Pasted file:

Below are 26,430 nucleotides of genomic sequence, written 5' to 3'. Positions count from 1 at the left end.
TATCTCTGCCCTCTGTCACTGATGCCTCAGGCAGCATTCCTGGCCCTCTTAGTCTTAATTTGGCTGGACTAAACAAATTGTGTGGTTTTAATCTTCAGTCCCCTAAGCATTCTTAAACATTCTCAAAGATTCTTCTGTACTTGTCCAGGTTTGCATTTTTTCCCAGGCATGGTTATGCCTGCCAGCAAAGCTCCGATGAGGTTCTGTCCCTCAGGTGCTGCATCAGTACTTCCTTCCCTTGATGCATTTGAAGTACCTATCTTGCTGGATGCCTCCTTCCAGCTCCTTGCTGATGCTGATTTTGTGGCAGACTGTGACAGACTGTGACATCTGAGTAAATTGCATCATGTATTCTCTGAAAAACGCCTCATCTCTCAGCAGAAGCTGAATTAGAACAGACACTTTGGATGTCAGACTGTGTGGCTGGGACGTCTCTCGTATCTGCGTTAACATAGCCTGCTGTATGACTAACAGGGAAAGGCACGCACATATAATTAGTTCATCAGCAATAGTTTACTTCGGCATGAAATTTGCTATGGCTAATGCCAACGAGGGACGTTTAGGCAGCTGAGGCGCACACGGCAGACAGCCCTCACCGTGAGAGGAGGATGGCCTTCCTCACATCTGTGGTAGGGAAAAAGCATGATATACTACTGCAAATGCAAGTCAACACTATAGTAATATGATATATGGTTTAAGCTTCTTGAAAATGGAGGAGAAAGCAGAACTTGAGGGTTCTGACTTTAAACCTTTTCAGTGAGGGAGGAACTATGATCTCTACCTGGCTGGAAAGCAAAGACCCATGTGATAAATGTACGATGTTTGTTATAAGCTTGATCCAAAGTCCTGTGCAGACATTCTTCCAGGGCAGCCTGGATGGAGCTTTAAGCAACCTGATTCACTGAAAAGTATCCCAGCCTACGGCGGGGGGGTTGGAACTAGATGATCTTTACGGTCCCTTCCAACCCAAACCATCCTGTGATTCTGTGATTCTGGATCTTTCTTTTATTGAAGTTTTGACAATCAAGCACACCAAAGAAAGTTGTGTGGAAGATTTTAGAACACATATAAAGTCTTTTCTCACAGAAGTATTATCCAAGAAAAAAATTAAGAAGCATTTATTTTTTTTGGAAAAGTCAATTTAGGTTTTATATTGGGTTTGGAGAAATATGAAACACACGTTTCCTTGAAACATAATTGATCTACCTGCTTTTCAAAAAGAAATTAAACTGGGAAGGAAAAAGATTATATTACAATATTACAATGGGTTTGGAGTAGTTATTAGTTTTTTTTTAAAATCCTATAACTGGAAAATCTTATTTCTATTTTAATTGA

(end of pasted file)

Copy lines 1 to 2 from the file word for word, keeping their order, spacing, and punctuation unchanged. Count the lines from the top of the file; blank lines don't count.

Below are 26,430 nucleotides of genomic sequence, written 5' to 3'. Positions count from 1 at the left end.
TATCTCTGCCCTCTGTCACTGATGCCTCAGGCAGCATTCCTGGCCCTCTTAGTCTTAATTTGGCTGGACTAAACAAATTGTGTGGTTTTAATCTTCAGTCCCCTAAGCATTCTTAAACATTCTCAAAGATTCTTCTGTACTTGTCCAGGTTTGCATTTTTTCCCAGGCATGGTTATGCCTGCCAGCAAAGCTCCGATGAGGTTCTGTCCCTCAGGTGCTGCATCAGTACTTCCTTCCCTTGATGCATTTGAAGTACCTATCTTGCTGGATGCCTCCTTCCAGCTCCTTGCTGATGCTGATTTTGTGGCAGACTGTGACAGACTGTGACATCTGAGTAAATTGCATCATGTATTCTCTGAAAAACGCCTCATCTCTCAGCAGAAGCTGAATTAGAACAGACACTTTGGATGTCAGACTGTGTGGCTGGGACGTCTCTCGTATCTGCGTTAACATAGCCTGCTGTATGACTAACAGGGAAAGGCACGCACATATAATTAGTTCATCAGCAATAGTTTACTTCGGCATGAAATTTGCTATGGCTAATGCCAACGAGGGACGTTTAGGCAGCTGAGGCGCACACGGCAGACAGCCCTCACCGTGAGAGGAGGATGGCCTTCCTCACATCTGTGGTAGGGAAAAAGCATGATATACTACTGCAAATGCAAGTCAACACTATAGTAATATGATATATGGTTTAAGCTTCTTGAAAATGGAGGAGAAAGCAGAACTTGAGGGTTCTGACTTTAAACCTTTTCAGTGAGGGAGGAACTATGATCTCTACCTGGCTGGAAAGCAAAGACCCATGTGATAAATGTACGATGTTTGTTATAAGCTTGATCCAAAGTCCTGTGCAGACATTCTTCCAGGGCAGCCTGGATGGAGCTTTAAGCAACCTGATTCACTGAAAAGTATCCCAGCCTACGGCGGGGGGGTTGGAACTAGATGATCTTTACGGTCCCTTCCAACCCAAACCATCCTGTGATTCTGTGATTCTGGATCTTTCTTTTATTGAAGTTTTGACAATCAAGCACACCAAAGAAAGTTGTGTGGAAGATTTTAGAACACATATAAAGTCTTTTCTCACAGAAGTATTATCCAAGAAAAAAATTAAGAAGCATTTATTTTTTTTGGAAAAGTCAATTTAGGTTTTATATTGGGTTTGGAGAAATATGAAACACACGTTTCCTTGAAACATAATTGATCTACCTGCTTTTCAAAAAGAAATTAAACTGGGAAGGAAAAAGATTATATTACAATATTACAATGGGTTTGGAGTAGTTATTAGTTTTTTTTTAAAATCCTATAACTGGAAAATCTTATTTCTATTTTAATTGA